rahte hai;N yuu;N ;havaas pareshaa;N kih juu;N kahii;N
do tiin aa ke luu;Te musaafir utar rahe;N

1) [my] senses remain distracted/disordered {casually / 'like this'} the way somewhere
2) two or three looted/robbed travelers would come and just sink down



utarnaa : 'To come down, descend, alight, land, disembark, dismount; ... to be taken down, lowered, reduced, disgraced, degraded, deposed, dethroned; to decrease, abate, subside, fall off, wane, fade, decay, decline; to become old and worn, become wan or pale or thin; to fall (in price, value, estimation or dignity); to go down or off, sink'. (Platts p.16)

S. R. Faruqi:

The simile is extremely fresh, and seems to be of Mir's own devising. With regard to 'senses distracted', to say 'two or three travelers' is fine, because there are five senses, and in 'two or three travelers' there's the suggestion that the rest of the senses have already been lost. Then, a collection of two and three makes five. For looted, destroyed travelers to come into some saray and sink down there, is close to everyday life as well; thus the simile is at once effective.

This theme he has also used, having made it very light, elsewhere in the second divan [{1003,8}]:

ab .sabr-o-hosh-o-((aql kii mere yih hai ma((aash
juu;N qaafilah lu;Taa kahii;N aa kar utar rahe

[now of my endurance and awareness and wisdom, this is the subsistence
like a looted caravan, to come somewhere and just sink down]

In the fourth divan, he has presented this same theme in an even weaker style [{1531,7}]:

((aashiq ;xaraab-;haal hai;N tere gire pa;Re
juu;N lashkar-e shikastah pareshaa;N utar rahe

[your lovers, lying fallen around, are in a wretched state
the way a defeated army, distracted/disordered, would just sink down]

The narrative [ma;haakaatii] atmosphere that's in the word 'traveler', is found neither in 'caravan' nor in 'army'. We can see that to come near to the proper scene, and to the life of the theme, do not guarantee excellence. Until the correct and meaning-filled word is found, everything else remains ineffective or of little effect. For this reason the record of the Progressives' nazms has already become worse than the record of the ancients-- for they didn't excel in the search for the [ideal] word.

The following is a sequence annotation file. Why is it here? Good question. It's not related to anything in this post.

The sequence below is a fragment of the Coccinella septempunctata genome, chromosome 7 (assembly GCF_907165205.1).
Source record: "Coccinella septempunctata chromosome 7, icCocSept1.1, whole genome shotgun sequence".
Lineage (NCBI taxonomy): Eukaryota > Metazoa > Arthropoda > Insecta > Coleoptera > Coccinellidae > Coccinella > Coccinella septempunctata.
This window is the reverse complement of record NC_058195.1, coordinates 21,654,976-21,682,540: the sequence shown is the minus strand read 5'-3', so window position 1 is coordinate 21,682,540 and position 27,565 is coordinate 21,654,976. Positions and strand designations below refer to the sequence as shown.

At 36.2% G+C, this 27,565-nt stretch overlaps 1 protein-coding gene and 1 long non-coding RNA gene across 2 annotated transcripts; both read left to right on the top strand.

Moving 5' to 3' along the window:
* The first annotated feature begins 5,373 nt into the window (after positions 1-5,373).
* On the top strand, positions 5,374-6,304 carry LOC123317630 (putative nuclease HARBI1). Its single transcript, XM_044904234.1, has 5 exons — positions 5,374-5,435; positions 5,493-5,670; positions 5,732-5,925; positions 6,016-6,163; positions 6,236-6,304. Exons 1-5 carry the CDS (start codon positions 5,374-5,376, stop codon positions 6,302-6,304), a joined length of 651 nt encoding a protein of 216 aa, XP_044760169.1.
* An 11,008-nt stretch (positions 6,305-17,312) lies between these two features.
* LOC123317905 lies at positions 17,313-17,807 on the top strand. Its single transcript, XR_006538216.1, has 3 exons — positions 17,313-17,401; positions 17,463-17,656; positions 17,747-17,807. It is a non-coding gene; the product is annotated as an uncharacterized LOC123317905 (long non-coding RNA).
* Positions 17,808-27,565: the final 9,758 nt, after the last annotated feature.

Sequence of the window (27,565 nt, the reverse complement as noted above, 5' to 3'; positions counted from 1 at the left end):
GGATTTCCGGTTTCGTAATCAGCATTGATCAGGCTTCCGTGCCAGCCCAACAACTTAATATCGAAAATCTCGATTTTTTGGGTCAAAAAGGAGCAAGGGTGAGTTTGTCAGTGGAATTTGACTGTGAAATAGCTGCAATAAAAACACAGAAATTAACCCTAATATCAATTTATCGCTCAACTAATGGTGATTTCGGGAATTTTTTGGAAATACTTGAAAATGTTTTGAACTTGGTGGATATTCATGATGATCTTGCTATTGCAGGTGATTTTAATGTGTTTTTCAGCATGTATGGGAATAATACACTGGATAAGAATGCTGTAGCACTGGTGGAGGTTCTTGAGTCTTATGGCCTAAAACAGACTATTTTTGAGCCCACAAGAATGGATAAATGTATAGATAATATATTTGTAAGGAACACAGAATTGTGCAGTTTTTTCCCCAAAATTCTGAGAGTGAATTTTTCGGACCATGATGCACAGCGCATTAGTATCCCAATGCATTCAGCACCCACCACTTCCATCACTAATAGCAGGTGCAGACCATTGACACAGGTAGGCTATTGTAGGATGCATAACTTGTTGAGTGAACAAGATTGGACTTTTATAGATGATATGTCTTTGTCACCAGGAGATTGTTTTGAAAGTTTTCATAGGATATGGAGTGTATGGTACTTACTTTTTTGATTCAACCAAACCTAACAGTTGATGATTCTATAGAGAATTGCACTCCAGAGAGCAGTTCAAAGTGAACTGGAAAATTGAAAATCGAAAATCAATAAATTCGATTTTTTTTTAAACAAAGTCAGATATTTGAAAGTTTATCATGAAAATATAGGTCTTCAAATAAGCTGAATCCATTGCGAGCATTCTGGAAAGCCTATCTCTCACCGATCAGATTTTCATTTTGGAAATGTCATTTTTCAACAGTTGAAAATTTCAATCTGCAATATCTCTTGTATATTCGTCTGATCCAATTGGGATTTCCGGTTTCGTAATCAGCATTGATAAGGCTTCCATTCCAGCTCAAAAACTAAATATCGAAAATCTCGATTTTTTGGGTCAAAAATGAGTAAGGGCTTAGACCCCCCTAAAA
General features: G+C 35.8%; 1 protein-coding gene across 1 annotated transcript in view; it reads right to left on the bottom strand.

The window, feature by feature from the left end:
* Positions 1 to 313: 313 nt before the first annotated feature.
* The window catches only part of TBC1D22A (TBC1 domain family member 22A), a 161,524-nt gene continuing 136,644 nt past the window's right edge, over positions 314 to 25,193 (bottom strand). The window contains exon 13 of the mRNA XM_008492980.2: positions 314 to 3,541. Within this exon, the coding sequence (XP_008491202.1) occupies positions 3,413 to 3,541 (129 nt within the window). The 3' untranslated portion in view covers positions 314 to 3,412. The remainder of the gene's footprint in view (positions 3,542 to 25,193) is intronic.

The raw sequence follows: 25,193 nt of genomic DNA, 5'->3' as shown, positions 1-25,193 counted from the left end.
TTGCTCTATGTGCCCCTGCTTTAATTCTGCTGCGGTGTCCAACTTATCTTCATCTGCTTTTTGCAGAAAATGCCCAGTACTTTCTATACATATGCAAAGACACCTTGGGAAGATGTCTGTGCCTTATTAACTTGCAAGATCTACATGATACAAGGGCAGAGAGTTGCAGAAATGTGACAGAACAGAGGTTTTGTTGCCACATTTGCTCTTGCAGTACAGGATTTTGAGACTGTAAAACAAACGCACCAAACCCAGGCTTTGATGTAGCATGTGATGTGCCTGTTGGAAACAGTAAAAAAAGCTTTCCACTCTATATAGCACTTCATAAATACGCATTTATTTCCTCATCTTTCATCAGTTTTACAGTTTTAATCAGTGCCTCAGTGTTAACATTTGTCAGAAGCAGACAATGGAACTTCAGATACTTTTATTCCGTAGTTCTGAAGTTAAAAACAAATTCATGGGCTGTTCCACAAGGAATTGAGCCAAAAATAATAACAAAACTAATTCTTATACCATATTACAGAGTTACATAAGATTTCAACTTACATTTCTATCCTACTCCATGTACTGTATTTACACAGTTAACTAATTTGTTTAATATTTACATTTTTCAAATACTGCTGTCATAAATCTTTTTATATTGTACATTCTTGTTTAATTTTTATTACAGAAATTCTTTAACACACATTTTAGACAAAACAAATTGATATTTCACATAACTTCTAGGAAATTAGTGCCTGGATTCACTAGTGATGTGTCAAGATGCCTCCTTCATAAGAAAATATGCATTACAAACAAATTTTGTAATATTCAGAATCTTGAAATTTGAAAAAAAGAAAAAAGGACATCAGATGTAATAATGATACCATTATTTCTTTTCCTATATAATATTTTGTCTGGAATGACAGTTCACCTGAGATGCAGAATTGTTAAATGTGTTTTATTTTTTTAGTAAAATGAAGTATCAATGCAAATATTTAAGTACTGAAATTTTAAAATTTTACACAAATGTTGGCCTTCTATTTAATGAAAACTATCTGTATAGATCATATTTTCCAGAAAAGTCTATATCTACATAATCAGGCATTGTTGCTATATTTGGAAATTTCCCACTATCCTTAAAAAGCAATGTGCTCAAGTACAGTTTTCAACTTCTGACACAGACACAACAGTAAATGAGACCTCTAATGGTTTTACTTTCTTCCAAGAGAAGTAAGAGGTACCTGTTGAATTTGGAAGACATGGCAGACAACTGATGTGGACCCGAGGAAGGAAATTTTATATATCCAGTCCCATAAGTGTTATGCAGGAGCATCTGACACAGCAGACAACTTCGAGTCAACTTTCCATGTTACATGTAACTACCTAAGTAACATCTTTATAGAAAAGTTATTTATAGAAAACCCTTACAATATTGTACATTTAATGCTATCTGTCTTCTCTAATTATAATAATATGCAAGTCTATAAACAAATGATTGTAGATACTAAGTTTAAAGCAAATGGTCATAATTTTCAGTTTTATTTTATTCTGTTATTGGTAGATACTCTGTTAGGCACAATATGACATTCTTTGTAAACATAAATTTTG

Here SRF singles out for praise a quality of 'narrativity' [ma;haakaat] that is clearly allied to 'dramaticness' (the English word), which he even more emphatically admires. For an explicit definition of 'narrativity', see {1646,3}. In his view, both of these qualities are specialties of Mir's; but here, he shows us that Mir doesn't always score a direct hit-- sometimes he finds not the perfect word, but a word generally in the ballpark, which isn't at all the same thing. SRF makes this argument elsewhere too of course, but here it comes through unusually well even in English. Even in translation the relative effectiveness of the three verses can be distinctly felt.

The narrative effect is also greatly helped by utar rahe;N . There are so many senses of utarnaa (see the partial definition above), and they so well cover the range of what happens to travelers who have been 'looted'.

Note for translation fans: It's just as hard to capture utar rahe;N as it is to capture mar rahe;N in {892,1}. The grammar is straightforward: 'having sunk down, to remain [thus]' -- in effect, utar kar rahe;N with the kar colloquially omitted. The implied sense of dismay, helplessness, delayed shock, is readily generated by our own narrative imaginations. But how best to capture it in English? Not quite 'collapse', but something in that ballpark.